Here's a re-post from 2009 to kick off 2013. It's the second most read post on this blog (and far more interesting than the most read post!) Re-posted exactly as written.
I came across a picture this week which fascinates me. It was painted by Lucas Cranach, a Reformation era German painter. Cranach knew Luther, and indeed painted the famous picture by which Luther's face is best known. But Cranach did not only paint what he saw. He also had a habit of expressing theology through painting. Often these theological paintings were for the decoration of Lutheran churches. The one I noticed this week was for the altar in St Mary's Church in Wittenberg (home town of the Reformation).
This Cranach painting is in many ways quite simple. It consists of a large stone room. At one end, Martin Luther stands in the pulpit, looking straight ahead, with one hand pointing to the open Bible and the other hand pointing straight ahead.
At the other end of the room are the congregation. They are listening to Luther's preaching and looking forwards.
However, they are not looking at Luther. And Luther, well, he's not pointing at the congregation. You see, in the empty space between Luther and the congregation stands the Cross. (In fact, as the Lutheran's take rather a different view on the second commandment, Cranach had no problem in painting Christ on the Cross, which is why I give you a link to the whole painting rather than reproducing the whole.)
Cranach has painted true preaching. Luther (the preacher) points to the Scriptures and thus points to Christ crucified. The congregation look to the Cross rather than the preacher. True preaching sets Christ before the people. And to do that means expounding the Scriptures and so preaching the Cross. As Cranach shows in his painting, the goal of the sermon is to preach Christ in all the Scriptures.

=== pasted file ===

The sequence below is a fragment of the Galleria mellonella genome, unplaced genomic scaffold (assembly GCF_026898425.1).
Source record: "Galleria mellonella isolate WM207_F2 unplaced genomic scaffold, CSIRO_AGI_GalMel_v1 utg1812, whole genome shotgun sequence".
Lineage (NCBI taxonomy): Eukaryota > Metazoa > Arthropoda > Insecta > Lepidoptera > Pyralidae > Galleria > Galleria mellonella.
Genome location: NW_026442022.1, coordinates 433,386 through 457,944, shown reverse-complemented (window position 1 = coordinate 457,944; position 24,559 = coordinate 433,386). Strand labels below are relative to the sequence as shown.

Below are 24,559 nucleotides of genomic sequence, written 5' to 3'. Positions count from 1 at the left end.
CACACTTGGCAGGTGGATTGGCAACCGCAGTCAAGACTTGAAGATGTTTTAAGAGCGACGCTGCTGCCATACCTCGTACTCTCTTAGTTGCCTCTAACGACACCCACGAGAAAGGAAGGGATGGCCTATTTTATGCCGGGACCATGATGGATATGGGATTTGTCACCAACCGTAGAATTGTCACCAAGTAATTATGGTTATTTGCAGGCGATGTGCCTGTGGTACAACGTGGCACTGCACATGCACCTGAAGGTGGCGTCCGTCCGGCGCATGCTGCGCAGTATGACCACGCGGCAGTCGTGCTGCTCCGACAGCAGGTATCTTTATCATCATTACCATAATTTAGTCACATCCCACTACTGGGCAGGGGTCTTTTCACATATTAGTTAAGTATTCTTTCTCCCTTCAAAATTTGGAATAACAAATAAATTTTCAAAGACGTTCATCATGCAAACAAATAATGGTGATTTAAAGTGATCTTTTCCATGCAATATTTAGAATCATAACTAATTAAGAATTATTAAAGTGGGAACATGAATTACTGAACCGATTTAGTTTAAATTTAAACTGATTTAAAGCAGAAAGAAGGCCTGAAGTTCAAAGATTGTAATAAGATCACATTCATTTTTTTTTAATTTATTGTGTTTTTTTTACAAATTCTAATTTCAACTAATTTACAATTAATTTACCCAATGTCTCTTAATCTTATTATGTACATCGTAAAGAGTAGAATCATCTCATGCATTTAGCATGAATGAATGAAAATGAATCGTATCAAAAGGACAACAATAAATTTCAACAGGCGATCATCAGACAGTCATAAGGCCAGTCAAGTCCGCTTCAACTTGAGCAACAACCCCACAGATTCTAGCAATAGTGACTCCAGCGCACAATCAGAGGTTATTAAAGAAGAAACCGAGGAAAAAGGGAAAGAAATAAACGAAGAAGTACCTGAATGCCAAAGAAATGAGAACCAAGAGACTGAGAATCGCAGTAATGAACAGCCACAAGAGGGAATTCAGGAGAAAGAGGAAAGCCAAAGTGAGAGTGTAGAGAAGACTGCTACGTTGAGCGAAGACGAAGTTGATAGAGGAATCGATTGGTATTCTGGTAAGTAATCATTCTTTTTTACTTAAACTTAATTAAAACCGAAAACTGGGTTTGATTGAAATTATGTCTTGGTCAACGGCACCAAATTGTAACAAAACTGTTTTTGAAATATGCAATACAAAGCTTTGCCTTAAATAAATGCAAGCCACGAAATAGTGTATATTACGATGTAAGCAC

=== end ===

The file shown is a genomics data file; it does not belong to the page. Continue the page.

The congregation Cranach has painted also has a story to tell. Here we see young and old, men and women. By preaching Christ in all the Scriptures the preacher is relevant to all, not just a particular group with its own particular 'felt needs'.
Perhaps, however, you've noticed that not all the faces are looking forward. There are a few in the congregation who deliberately look away . While Luther's preaching turns the eyes of most of the people to the Cross, a few refuse and look away; they too are convicted by Luther's preaching, but fail to look to Cross for grace.
There is also a third type of person in the picture. One lady seems oblivious as to what is going on, apparently more interested at looking out of the painting at the viewer rather than looking to the Cross. She misses what is happening by not paying attention to the sermon. She seems to be at church to see and be seen, rather than to hear God's Word of grace in the Gospel.
Cranach paints theology in this painting. He shows what true preaching is and how it affects its hearers. Those who have ears to hear are impacted and react, either by looking to Christ for grace, or by turning away from Christ and His Cross. Those who do not hear, are not impacted. After all, 'faith comes by hearing'.
True preaching is just what Cranach has shown; in it the preacher points the congregation to Christ crucified through the exposition of the Scriptures, and the goal is that the people look to Christ and His Cross.